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Good evening. Although the coronavirus and its implications are still high on our agenda, today’s discussion is already an indication that we are gradually returning to core foreign policy issues.
We started with brief exchanges on the current affairs regarding Libya, Turkey and Afghanistan.
On Libya, it is sad to say that the situation does not improve. Neither international appeals, nor the threat of the spread of coronavirus, have managed to stop the warring parties from fighting. The fighting continues and is even increasing.
We need to further increase our engagement with the most influential international actors and conflict parties, to agree on a humanitarian truce – this is needed to deal with the coronavirus, but not only because of that – and on a ceasefire – this is needed for a political process to start and the conflict to end.
We also addressed concerns of some Member States over the risk of increased migration flows. There will be no sustainable solution to migration challenges until we succeed in stabilising Libya. Unhappily, it is not yet for tomorrow.
In light of Turkey’s most recent actions related to drilling in the Eastern Mediterranean, we reiterated unwavering solidarity and support to Cyprus and Greece. We will continue nevertheless our diplomatic engagement with Turkey to try to steer our relationship towards a cooperative and constructive approach.
On Afghanistan, we have discussing the situation where the country is in a political and military stalemate. The peace process is not advancing fast enough, although there have been some positive signs such as the first exchange of prisoners between the Taliban and the Afghan Government.
For our part, together with international and local partners, including Afghan civil society, the EU is calling for an immediate humanitarian ceasefire, so that the country can face the current crisis.
After these three current business issues, I then provided updates to the colleagues of the Council on coronavirus-related issues.
First, repatriations: EU institutions and Member States managed to bring back home over half a million EU citizens. This is one the biggest successes in the fight against the coronavirus. We have made a lot of efforts and half a million of European tourists who were stranded around the world have come back home. We are still having to face the situation of about 90,000 more people, but our efforts will bring them back home in the next days.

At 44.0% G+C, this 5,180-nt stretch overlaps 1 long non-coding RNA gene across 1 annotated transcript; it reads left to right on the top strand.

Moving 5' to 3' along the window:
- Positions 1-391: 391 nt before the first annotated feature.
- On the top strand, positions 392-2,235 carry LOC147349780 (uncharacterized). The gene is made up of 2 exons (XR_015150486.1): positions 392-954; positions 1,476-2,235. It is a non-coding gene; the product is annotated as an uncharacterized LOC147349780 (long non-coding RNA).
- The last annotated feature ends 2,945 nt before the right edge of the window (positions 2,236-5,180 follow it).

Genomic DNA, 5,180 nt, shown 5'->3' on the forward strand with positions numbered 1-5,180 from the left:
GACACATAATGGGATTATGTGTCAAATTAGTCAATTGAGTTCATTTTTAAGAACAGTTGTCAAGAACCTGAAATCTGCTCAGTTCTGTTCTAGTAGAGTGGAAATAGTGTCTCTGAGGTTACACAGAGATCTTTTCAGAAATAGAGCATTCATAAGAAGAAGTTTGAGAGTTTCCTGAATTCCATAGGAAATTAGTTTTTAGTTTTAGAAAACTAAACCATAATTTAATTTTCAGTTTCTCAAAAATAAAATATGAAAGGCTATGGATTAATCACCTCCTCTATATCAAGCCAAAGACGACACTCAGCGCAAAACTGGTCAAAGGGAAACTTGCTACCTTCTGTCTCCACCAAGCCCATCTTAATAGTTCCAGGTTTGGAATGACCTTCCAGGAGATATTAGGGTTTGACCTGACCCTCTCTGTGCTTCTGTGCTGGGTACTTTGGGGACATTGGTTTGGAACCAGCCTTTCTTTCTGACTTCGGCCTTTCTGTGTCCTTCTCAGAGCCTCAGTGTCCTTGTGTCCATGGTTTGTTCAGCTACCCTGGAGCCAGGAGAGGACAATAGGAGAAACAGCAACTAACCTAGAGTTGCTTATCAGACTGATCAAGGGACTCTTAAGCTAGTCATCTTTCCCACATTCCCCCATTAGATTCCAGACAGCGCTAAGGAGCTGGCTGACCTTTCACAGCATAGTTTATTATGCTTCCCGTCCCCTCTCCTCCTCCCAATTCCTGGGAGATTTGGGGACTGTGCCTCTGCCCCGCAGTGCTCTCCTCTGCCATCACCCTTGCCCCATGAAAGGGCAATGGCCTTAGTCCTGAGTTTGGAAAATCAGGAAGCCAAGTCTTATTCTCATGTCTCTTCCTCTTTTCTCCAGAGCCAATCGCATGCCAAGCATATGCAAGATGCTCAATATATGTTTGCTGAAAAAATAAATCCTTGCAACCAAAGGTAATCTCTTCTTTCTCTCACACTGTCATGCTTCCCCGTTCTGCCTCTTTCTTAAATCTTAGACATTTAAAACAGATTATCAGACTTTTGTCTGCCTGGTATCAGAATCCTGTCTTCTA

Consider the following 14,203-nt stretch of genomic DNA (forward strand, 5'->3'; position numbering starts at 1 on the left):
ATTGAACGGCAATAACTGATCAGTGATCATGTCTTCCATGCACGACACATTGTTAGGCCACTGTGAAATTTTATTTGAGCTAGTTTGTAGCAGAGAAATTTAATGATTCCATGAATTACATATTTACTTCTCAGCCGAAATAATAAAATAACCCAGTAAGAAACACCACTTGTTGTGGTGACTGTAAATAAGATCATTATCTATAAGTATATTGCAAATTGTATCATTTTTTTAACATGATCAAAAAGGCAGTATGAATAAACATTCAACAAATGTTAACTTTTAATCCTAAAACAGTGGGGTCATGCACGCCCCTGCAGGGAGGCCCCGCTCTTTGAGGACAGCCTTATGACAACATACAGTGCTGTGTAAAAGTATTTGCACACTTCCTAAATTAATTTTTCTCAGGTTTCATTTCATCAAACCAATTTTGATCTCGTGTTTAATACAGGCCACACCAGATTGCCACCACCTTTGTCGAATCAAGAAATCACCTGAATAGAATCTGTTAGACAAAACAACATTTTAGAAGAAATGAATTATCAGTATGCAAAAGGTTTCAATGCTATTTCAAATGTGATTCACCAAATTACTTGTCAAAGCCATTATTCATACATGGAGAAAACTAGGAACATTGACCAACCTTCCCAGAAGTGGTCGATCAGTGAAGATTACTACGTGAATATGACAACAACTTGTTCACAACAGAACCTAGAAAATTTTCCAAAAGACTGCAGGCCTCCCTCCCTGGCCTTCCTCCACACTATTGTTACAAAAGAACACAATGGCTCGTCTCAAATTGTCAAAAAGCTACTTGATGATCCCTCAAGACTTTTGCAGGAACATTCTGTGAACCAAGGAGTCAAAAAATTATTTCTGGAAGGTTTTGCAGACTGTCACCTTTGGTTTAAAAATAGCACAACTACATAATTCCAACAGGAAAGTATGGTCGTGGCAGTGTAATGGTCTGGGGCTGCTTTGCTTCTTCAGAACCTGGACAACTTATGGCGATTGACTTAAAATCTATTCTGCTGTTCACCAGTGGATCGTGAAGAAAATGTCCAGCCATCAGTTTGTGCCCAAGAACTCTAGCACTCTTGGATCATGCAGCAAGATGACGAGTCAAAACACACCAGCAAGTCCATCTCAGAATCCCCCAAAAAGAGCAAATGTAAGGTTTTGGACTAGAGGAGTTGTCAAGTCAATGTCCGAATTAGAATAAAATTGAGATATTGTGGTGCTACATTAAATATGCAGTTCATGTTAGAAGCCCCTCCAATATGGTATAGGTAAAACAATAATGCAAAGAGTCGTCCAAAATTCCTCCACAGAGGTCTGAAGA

We reconfirmed the determination to implement rapidly the so-called “Team Europe” package, in total €20 billion for the most vulnerable countries. We discussed in particular the possibility of setting up an EU Humanitarian Air Bridge to deliver coronavirus related equipment and facilities and also to give a hand to the movement of humanitarian staff.
I talked with the responsible of the World Food Programme [Chief Executive, David Beasley], for example, and he told us that the breakdown of the logistical chains and the difficulties coming from closing borders and closing of transport activities are jeopardising the possibility that humanitarian help reaches some areas in some countries.
We are trying to start a Humanitarian Air Bridge. France has been proposing to be the first country to participate in it, but the Commission, through the means and tools that we have in our humanitarian activities, can provide this new form of help to fight against the coronavirus.
This Humanitarian Air Bridge will be a visible expression of European solidarity. Together with the Commissioner in charge of Crisis Management [Janez Lenarčič], we will explore ways to take this forward.
We also raised the issue of communication, once again. Because we are strongly convinced that the visibility of our actions is essential. We have to take action and show that we do. At the same time, we will continue fighting disinformation.
We discussed also how to better support Ukraine and other countries of the Eastern Partnership in the time of the coronavirus pandemic. Because the problems that were there before the pandemic are still there. Our message to them is clear: we will keep helping them in these challenging times.
We expressed clear support to President of Ukraine, [Volodymyr] Zelenskyy. He has been making bold steps on reforms and conflict resolution. There has been significant progress on reforms, but there are still many obstacles and these efforts have to continue.
There was again strong support for Ukraine's sovereignty and territorial integrity, including the non-recognition of the illegal annexation of Crimea; support for the implementation of the Minsk agreements, the work of the Normandy format, and of the OSCE.
On the Eastern Partnership, the [Foreign Affairs] Ministers agreed that the current crisis is an opportunity to demonstrate that the EU is the most reliable partner for these countries. We have discussed how we can support them so that their economies, jobs and institutions do not suffer from this situation and that a drive for reforms remains high on our agenda.
The June Eastern Partnership Summit, which I except to be maintained, should be a good occasion to reaffirm the EU’s support to the region, but also to advance work on concrete areas of cooperation, sustainable economic growth and job creation, in line with the Eastern Partnership Joint Communication issued on the 18 March.
Finally, we also agreed that we need to continue addressing disinformation in the region, which is already a real battlefield of disinformation.
This was a summary of our discussions today through videoconference and now I am ready for your questions.
Link to the opening remarks: https://audiovisual.ec.europa.eu/en/video/I-189478